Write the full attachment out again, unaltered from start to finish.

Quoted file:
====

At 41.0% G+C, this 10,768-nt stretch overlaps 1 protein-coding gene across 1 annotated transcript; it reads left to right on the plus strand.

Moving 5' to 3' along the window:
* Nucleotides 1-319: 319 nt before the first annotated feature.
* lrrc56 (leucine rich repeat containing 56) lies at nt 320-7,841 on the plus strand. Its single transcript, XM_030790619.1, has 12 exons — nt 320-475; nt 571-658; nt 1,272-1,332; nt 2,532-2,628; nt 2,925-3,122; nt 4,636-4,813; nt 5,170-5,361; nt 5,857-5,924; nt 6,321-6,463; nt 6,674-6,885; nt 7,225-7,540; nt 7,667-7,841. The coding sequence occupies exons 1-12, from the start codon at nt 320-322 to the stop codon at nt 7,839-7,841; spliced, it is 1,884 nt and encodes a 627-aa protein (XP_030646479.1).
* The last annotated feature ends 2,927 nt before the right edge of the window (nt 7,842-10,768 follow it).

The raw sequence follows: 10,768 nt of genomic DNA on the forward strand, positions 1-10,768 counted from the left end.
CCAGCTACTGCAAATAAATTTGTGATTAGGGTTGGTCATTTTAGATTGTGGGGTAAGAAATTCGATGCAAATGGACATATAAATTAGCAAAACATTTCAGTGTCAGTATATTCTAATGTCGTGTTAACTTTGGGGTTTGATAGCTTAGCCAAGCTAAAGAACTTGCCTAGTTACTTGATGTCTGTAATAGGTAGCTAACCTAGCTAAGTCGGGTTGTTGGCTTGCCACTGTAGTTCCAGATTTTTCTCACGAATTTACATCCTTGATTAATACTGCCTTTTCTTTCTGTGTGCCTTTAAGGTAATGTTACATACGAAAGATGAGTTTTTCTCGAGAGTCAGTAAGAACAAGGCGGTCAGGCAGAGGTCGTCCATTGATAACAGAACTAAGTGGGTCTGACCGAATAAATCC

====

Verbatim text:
At 41.0% G+C, this 10,768-nt stretch overlaps 1 protein-coding gene across 1 annotated transcript; it reads left to right on the plus strand.

Moving 5' to 3' along the window:
* Nucleotides 1-319: 319 nt before the first annotated feature.
* lrrc56 (leucine rich repeat containing 56) lies at nt 320-7,841 on the plus strand. Its single transcript, XM_030790619.1, has 12 exons — nt 320-475; nt 571-658; nt 1,272-1,332; nt 2,532-2,628; nt 2,925-3,122; nt 4,636-4,813; nt 5,170-5,361; nt 5,857-5,924; nt 6,321-6,463; nt 6,674-6,885; nt 7,225-7,540; nt 7,667-7,841. The coding sequence occupies exons 1-12, from the start codon at nt 320-322 to the stop codon at nt 7,839-7,841; spliced, it is 1,884 nt and encodes a 627-aa protein (XP_030646479.1).
* The last annotated feature ends 2,927 nt before the right edge of the window (nt 7,842-10,768 follow it).

The raw sequence follows: 10,768 nt of genomic DNA on the forward strand, positions 1-10,768 counted from the left end.
CCAGCTACTGCAAATAAATTTGTGATTAGGGTTGGTCATTTTAGATTGTGGGGTAAGAAATTCGATGCAAATGGACATATAAATTAGCAAAACATTTCAGTGTCAGTATATTCTAATGTCGTGTTAACTTTGGGGTTTGATAGCTTAGCCAAGCTAAAGAACTTGCCTAGTTACTTGATGTCTGTAATAGGTAGCTAACCTAGCTAAGTCGGGTTGTTGGCTTGCCACTGTAGTTCCAGATTTTTCTCACGAATTTACATCCTTGATTAATACTGCCTTTTCTTTCTGTGTGCCTTTAAGGTAATGTTACATACGAAAGATGAGTTTTTCTCGAGAGTCAGTAAGAACAAGGCGGTCAGGCAGAGGTCGTCCATTGATAACAGAACTAAGTGGGTCTGACCGAATAAATCC